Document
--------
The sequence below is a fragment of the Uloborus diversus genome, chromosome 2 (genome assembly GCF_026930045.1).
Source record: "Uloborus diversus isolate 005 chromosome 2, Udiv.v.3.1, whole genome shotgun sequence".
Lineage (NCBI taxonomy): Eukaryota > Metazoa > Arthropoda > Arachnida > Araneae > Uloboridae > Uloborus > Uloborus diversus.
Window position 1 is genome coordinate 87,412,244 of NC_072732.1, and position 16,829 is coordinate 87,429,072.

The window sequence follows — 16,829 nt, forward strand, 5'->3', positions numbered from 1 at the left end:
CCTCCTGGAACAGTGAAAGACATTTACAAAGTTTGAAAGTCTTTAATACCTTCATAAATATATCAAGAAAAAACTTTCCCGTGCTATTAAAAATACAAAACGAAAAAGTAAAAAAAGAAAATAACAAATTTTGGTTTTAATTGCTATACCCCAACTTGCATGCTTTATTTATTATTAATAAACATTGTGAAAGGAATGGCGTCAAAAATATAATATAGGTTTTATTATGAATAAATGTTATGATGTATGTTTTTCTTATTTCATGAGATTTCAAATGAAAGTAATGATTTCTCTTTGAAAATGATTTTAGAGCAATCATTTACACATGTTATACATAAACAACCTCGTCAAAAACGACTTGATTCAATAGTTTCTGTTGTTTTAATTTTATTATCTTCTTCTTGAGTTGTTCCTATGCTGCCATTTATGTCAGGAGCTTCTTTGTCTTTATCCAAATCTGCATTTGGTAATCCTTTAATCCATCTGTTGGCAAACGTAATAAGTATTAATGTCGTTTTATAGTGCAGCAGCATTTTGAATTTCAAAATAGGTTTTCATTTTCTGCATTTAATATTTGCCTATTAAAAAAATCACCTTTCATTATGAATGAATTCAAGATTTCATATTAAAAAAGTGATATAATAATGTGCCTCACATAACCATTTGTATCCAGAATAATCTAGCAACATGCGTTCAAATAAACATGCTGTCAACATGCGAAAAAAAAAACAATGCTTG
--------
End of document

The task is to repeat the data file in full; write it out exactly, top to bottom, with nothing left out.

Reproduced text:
The sequence below is a fragment of the Uloborus diversus genome, chromosome 2 (genome assembly GCF_026930045.1).
Source record: "Uloborus diversus isolate 005 chromosome 2, Udiv.v.3.1, whole genome shotgun sequence".
Lineage (NCBI taxonomy): Eukaryota > Metazoa > Arthropoda > Arachnida > Araneae > Uloboridae > Uloborus > Uloborus diversus.
Window position 1 is genome coordinate 87,412,244 of NC_072732.1, and position 16,829 is coordinate 87,429,072.

The window sequence follows — 16,829 nt, forward strand, 5'->3', positions numbered from 1 at the left end:
CCTCCTGGAACAGTGAAAGACATTTACAAAGTTTGAAAGTCTTTAATACCTTCATAAATATATCAAGAAAAAACTTTCCCGTGCTATTAAAAATACAAAACGAAAAAGTAAAAAAAGAAAATAACAAATTTTGGTTTTAATTGCTATACCCCAACTTGCATGCTTTATTTATTATTAATAAACATTGTGAAAGGAATGGCGTCAAAAATATAATATAGGTTTTATTATGAATAAATGTTATGATGTATGTTTTTCTTATTTCATGAGATTTCAAATGAAAGTAATGATTTCTCTTTGAAAATGATTTTAGAGCAATCATTTACACATGTTATACATAAACAACCTCGTCAAAAACGACTTGATTCAATAGTTTCTGTTGTTTTAATTTTATTATCTTCTTCTTGAGTTGTTCCTATGCTGCCATTTATGTCAGGAGCTTCTTTGTCTTTATCCAAATCTGCATTTGGTAATCCTTTAATCCATCTGTTGGCAAACGTAATAAGTATTAATGTCGTTTTATAGTGCAGCAGCATTTTGAATTTCAAAATAGGTTTTCATTTTCTGCATTTAATATTTGCCTATTAAAAAAATCACCTTTCATTATGAATGAATTCAAGATTTCATATTAAAAAAGTGATATAATAATGTGCCTCACATAACCATTTGTATCCAGAATAATCTAGCAACATGCGTTCAAATAAACATGCTGTCAACATGCGAAAAAAAAAACAATGCTTG